Did Santa somehow leave you a lump of Android or Windows in your stocking instead of the bright, shiny, iPhone or iPad you really wanted? Did your Apple hopes get dashed by the cold, hard realities of a Galaxy, Nexus, Droid, Lumia, Kindle, or Surface? If think you mistakenly got put on the naughty list instead of the nice, don't cry and certainly don't pout. Here's why -- you can exchange it and still get the iPhone, iPod touch, iPad, or iPad mini of your dreams!
How to return your Windows or Android device
This is the most obvious solution, and the route you should take if you're within the return period, is taking your Android or Windows gift back to the store. Regardless of whether the phone or tablet was purchased from a carrier or electronics store, they all have return policies.
If you have the receipt (or can get it from the person who gifted the device to you), and haven't opened the box, it should be as easy as walking in with your Android or Windows device, making the exchange, paying any difference in price, and walking back out with your iPad or iPhone. Worst case, you might have to pay a small restocking fee depending on the retailer and the reasons you give them. (Hint: shop at friendly retailers and give them good reasons for exchange.)
How to sell your Android or Windows device
If all else fails, you can't exchange your Windows or Android device, and you still desperately want an iPhone or iPad instead, you can still sell it.
We've taken a look at tons of these services and many of them take Android and Windows devices in exchange for credit or cash.
Amazon Trade-In Store
Amazon will take almost any device you can think of for a trade-in. It's an extremely simple process and you'll know exactly how much you're getting for the device before you even send it in.
The only hitch here is that you'll be given payment in the form of an Amazon gift card. If you're looking for cash to put towards a new iPhone right now and don't want to wait for Amazon to have it in stock or if the model you want isn't available, it's not the best option.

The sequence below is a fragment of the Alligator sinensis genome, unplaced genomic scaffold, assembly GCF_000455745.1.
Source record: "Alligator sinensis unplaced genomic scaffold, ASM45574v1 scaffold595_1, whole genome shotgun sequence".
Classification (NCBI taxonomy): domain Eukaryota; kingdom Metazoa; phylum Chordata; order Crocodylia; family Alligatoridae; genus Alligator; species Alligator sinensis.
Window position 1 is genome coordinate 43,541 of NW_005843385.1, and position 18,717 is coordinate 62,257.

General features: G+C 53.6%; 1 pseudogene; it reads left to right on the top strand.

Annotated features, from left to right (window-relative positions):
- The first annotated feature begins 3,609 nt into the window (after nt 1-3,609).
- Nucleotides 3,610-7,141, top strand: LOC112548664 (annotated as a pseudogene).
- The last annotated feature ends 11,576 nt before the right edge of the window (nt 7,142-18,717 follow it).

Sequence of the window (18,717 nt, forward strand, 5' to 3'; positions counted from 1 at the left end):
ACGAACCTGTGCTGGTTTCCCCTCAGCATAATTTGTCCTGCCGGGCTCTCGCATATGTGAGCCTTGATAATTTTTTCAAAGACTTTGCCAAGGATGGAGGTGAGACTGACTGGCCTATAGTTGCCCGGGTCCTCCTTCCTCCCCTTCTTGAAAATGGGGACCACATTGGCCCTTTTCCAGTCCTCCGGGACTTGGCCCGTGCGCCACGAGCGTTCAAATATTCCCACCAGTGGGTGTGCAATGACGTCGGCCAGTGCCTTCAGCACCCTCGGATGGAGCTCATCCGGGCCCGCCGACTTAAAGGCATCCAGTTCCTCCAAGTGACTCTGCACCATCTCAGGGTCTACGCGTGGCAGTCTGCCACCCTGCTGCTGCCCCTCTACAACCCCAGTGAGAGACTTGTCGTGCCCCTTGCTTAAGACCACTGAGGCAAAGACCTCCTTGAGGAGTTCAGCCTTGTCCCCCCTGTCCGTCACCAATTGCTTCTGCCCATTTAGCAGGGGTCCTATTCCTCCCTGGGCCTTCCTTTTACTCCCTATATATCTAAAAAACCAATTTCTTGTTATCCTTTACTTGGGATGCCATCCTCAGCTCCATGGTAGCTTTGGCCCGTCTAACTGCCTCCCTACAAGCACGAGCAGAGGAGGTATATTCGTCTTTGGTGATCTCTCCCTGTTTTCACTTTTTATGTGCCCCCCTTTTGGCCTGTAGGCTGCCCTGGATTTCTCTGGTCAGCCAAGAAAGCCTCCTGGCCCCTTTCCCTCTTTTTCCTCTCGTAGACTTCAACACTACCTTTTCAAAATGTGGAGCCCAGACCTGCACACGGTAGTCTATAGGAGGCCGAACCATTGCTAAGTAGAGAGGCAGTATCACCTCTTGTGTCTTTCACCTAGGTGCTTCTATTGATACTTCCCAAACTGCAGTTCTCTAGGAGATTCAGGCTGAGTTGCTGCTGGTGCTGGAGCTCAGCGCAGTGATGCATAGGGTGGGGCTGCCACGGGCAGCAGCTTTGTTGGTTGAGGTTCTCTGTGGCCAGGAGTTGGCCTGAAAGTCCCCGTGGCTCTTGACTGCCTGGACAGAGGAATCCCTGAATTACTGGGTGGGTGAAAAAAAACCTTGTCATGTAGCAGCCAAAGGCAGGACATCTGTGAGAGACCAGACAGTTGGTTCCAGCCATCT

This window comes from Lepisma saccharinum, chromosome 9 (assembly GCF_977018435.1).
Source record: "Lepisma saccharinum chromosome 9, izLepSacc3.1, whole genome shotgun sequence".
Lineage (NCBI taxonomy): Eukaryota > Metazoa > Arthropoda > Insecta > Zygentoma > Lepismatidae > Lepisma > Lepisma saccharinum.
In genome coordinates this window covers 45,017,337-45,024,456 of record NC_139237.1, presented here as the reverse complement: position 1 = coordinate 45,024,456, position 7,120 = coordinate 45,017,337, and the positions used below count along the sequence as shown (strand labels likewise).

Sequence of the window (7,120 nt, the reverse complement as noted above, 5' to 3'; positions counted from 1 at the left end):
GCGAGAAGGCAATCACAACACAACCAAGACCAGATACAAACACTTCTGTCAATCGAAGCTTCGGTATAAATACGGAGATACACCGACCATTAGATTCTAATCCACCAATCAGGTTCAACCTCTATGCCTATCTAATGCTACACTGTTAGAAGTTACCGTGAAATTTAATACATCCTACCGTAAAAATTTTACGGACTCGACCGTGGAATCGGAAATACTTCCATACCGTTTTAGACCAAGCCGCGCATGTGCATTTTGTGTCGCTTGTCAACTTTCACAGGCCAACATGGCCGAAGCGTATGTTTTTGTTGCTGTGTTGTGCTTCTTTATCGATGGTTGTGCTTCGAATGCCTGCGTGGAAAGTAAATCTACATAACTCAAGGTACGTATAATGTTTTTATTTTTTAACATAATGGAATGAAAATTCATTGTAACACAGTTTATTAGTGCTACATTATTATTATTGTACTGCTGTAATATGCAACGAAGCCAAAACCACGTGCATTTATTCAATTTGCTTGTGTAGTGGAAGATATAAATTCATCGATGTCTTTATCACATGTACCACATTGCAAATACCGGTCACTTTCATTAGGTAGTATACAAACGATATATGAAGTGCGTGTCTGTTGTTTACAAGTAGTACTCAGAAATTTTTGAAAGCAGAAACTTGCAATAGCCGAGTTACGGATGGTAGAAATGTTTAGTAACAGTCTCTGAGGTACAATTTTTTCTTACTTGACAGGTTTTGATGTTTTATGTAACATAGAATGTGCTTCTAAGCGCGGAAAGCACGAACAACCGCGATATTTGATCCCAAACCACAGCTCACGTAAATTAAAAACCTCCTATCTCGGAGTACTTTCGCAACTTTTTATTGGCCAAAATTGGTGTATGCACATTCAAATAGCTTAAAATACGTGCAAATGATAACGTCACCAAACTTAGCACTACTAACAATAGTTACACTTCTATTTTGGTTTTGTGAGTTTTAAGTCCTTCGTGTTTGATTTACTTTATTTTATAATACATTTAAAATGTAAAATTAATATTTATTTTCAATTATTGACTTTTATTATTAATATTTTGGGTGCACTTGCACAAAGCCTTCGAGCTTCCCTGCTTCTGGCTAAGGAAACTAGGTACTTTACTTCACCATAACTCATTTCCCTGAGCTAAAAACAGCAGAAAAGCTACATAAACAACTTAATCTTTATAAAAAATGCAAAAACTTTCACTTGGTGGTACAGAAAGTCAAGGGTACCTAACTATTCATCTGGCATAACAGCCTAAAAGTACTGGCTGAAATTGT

If you don't mind waiting or Amazon already carries the iPhone or iPad you want to get, Amazon is a great option.
Gazelle offers a service that lets you easily turn most electronic devices into cash. Simply send in your Windows or Android device and Gazelle will send you money after confirming the item condition. The first thing you'll need to do is tell Gazelle what you're selling and what condition the item is in. You can choose from poor, fair, good or excellent condition, and it's important to be honest when rating the condition so there's no hiccups or snags along the way.
It also helps if you have the box and original documentation and cables with your item. Considering you've just recently received the device, this probably isn't an issue for most.
Selling your unwanted device on eBay is a pretty simple process. If you've ever used eBay for selling things in the past then you know the selling process isn't all that tricky, however there are still some things to keep in mind when using eBay to sell things. For instance, eBay charges fees for each auction based on the item you're selling and how much it sells for, among other things, so here are five quick tips to help you get the most out of your auction:
Only ship to the buyer's confirmed Paypal address if using Paypal.
Price competitively, especially if you're using Buy It Now as an option.